Periodically we will present commentaries on topics of interest to community and economic developers across rural Minnesota. Below is a list of all commentaries with the most recent listed first.
Let's Stop Kicking the Can
When I was a 6-year old kid back in New York, one of my favorite games was kick the can; and my favorite place to play was in the alley across the street. As the alley was actually the back of the retail storefronts and restaurants facing the street, there were plenty of dumpsters back there and consequently, an endless supply of cans. But equally important, the alley was actually several blocks long and ended at a dead end; so there was never a question when the game was over. When you hit the dead end, the game was done.
Kick the can is also a rather useful metaphor for what many believe our Governor and state legislators have been doing with the state budget for a majority of this just-ended decade. Beginning with a large budget deficit after the dot-com bubble and the 9-11 attacks, our public officials have been regularly kicking our budget woes from biennium to biennium, patching it together with one-time funding fixes (remember the tobacco endowment or our budget reserves?); selected budget cuts to local governments; accounting shifts and most recently, federal stimulus funding. I suppose the rationale for continually pushing our budgetary troubles further into the future was the hope that by the time the bills actually came due, that the Minnesota economy would be out of the doldrums and once again humming along. But like the alley's dead end back in New York, as the Legislature re-convenes this month it's clear that this game is over.
The dead end actually came into view back in December when the state budget forecast documenting a $1.2 billion shortfall for the remainder of the current biennium. In essence we learned of a $240 million deficit for the remainder of FY 2010 and a whopping $916 million deficit in FY2011; thereby erasing any rational hope that the Minnesota economy is on the verge of roaring back. Further, what was most disturbing about this forecast was that 72 percent of the projected deficit is from the loss in personal income tax revenues; further suggesting that the employment picture will remain tepid for some time to come. As it is often said about income taxes, you don't have to pay them if you don't earn the wages.
But what about the FY 2012-13 biennium, surely by then the economy will bounce back; right? Well to be honest, because we have been continually shifting significant expenses from biennium to biennium, we have been starting each biennium with the debt of the past biennium. In addition, the federal stimulus dollars dry up at the end of FY 2011. Accordingly, the budget picture actually worsens for the 2012-13 biennium, with the current forecast of a $5.4 billion deficit.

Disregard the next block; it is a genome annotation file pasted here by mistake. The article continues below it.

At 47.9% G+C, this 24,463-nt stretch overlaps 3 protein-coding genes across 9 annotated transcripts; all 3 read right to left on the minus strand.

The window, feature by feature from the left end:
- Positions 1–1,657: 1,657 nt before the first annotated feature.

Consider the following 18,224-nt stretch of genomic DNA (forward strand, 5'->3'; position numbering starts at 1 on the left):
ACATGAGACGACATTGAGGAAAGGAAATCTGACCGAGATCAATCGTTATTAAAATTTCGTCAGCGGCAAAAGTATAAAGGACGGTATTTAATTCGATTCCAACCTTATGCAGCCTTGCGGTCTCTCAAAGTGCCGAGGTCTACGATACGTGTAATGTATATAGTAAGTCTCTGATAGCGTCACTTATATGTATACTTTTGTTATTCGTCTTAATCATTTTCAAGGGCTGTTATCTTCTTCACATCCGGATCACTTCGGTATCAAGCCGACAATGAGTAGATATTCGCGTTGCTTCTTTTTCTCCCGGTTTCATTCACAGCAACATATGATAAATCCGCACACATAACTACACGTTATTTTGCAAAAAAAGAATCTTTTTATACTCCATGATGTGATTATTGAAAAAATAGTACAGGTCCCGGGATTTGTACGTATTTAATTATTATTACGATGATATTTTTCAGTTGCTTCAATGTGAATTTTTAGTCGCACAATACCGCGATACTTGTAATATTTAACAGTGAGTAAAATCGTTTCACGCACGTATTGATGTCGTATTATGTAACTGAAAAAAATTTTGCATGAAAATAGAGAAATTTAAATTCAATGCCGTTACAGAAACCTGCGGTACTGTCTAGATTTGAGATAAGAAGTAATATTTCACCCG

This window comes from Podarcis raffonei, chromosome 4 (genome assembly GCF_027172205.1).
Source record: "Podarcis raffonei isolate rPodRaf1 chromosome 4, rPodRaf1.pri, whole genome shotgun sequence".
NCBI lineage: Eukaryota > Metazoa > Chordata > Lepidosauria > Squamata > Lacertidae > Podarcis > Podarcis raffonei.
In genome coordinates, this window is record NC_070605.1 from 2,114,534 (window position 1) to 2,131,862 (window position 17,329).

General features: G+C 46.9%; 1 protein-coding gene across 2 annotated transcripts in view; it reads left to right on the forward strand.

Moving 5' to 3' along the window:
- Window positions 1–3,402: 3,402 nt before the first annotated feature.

And just in case you may think that we didn't see this trouble coming, let me assure you that you are wrong. In fact, our state economist Tom Stinson and our state demographer Tom Gillaspy have been preaching how Minnesota's shorter-term economic cycles have merged with our longer-term demographic cycles for so long that many of us have come to name their regular presentations as the "Tom & Tom" show. And what is most ironic is their presentation has been a regular feature of the Legislature's annual policy conference at the beginning of each legislative session. Yes, that's right. At the beginning of each session, legislators come together for a day to learn about the economic trends, demographic trends and the overall outlook for the state. But given the way this budget situation has been handled, you'd never know that the Tom & Tom show has been a staple of this legislative event every year for the past 3 years.
So now as the legislature convenes to address this budget dilemma, let's vow to stop playing kick the can with the state budget. As there are no more one-time fixes to be found, no more accounting shifts to be made, and no more stimulus funds, let's finally have a serious discussion about how we Minnesotans collect our taxes and spend our revenues. Through such discussions legislators may find that they might consider taxing some items or services that are currently exempt. And even more likely, as they prioritize our state programs and expenditures, they may find that there are some programs that just can't be prioritized as high as they used to be given the current fiscal realities.
But most importantly, if the discussion is truly going to be serious, Republican members can't label every proposed tax enhancement a "job killer" nor can Democrats label every proposed spending cut a confirmation that Republicans are only looking out for the wealthy. As we begin this new decade, we Minnesotans deserve a more serious discussion than that.
Geller is professor & head of the Arts, Humanities & Social Sciences at the University of Minnesota, Crookston. He also serves as the director of the federally-funded EDA Center at UMC. He can be reached at email@example.com